A traditional prenup review goes something like: A client will bring in a very one-sided document which completely favors the partner asking for the prenup.  When asked how they feel about it, most of the time the client responds, “I don’t like it, but I don’t want to get into a big argument right before the wedding.”  When the client is asked what their spouse-to-be says about the prenup, the answer is usually the same: “He (or she) said that the lawyer said he had to do this.  The lawyer just gave him this form and said this is a standard prenup and that I needed to sign it.”  This conversation usually happens a week or two before the wedding.

The above exchange is problematic for a number of reasons.  First, a prenuptial agreement needs to be entered into freely, voluntarily and without any type of undue stress or influence.  In other words, this conversation should not take place a week or two before the wedding.  This is an important discussion that needs to be thought through and considered well in advance of the wedding.  Second, there should be some discussion about the terms of the prenup, not just “here, sign this.”  This should be a dignified discussion, not a take-it-or-leave-it proposition.  Third, your life is not based on some form – your prenup shouldn’t just be some form.  It should be a thoughtful document which reflects the goals and interests of the spouses.  Fourth, and most significant, the traditional approach to a prenuptial agreement is inherently adversarial.  Weddings are stressful enough – the last thing you want is to create an adversarial situation with your bride-to-be.

Is this the experience you want to have when entering into a prenuptial agreement?  Probably not.  Here’s how a mediated prenuptial agreement might look:

Both clients will come in to discuss the prenuptial agreement.  Instead of secretive discussions with separate lawyers, both clients get to share their hopes, thoughts, concerns and feelings about their new lives together and about the prenuptial agreement.  Importantly, this is an opportunity to talk about your shared and separate interests as you start your lives together.  This is especially true in second marriages.  If you have been married previously, you probably know what works – and doesn’t work – for you.  Take this opportunity to have an honest conversation with your new partner.  Have you built a business or other significant assets prior to the marriage?  Take this opportunity to talk about how the two of you will build your financial lives together going forward while potentially keeping premarital property separate.  Is there a significant earnings disparity between you?  Take this opportunity to discuss what that means to each of you in the context of your new lives together.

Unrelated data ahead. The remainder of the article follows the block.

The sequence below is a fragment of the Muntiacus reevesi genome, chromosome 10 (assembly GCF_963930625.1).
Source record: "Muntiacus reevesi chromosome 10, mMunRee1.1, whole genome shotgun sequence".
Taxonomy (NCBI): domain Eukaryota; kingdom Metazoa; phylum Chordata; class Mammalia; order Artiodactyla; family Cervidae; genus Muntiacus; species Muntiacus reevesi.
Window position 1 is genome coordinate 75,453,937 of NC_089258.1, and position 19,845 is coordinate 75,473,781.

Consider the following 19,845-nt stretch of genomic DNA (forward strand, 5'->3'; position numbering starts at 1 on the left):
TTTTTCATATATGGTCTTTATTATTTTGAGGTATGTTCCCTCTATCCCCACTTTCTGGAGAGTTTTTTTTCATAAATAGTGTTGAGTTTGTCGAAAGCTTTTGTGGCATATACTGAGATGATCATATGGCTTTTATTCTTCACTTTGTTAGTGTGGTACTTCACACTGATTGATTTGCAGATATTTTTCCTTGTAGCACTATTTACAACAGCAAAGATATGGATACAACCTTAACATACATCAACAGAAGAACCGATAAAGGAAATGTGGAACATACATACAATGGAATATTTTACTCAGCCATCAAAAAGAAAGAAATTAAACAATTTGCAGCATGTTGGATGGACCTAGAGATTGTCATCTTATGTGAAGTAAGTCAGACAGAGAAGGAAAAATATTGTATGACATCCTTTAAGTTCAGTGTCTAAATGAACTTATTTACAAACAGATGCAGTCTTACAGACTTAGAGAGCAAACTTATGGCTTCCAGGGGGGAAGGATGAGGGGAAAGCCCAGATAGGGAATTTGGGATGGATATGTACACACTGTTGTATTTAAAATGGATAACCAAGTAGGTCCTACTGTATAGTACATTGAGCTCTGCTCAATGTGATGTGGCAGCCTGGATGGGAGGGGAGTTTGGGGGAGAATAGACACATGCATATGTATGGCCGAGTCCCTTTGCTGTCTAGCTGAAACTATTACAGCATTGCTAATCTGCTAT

Marriage is a big decision and a prenuptial agreement is a big decision.  Although there may be a temptation to just “get through it”, you will likely have a more satisfying agreement if you have more than one meeting.  The first mediation appointment is an opportunity to share interests and consider various topics.  The second (or possibly third) meeting is to make decisions about the terms of the agreement.  In between meetings there will be items of homework.  For example, clients may be asked to consider whether a “sunset clause” is appropriate (a sunset clause is a clause that terminates the prenuptial agreement or certain portions of it after some period of time, e.g., ten years).

In between mediation appointments – and definitely before you sign any agreement – you should meet with a mediation-friendly attorney to review and discuss the agreement.  An attorney who is supportive of mediation can help you consider the agreement in light of your interests.  Rather than trying to convince you to get as much as possible, the lawyer should help you figure out whether the agreement meets your interests and those of your partner.  That feedback can then be shared with your spouse-to-be in the structured environment of the mediation process.

Ideally your prenuptial agreement will be signed at least two months in advance of your wedding.  This timeframe insures that everyone has sufficient opportunity to review and consider the agreement.  If there is a snag, it leaves you plenty of time to work through it.  More importantly, getting this accomplished and out of the way will allow you to focus on what’s important – your new lives together!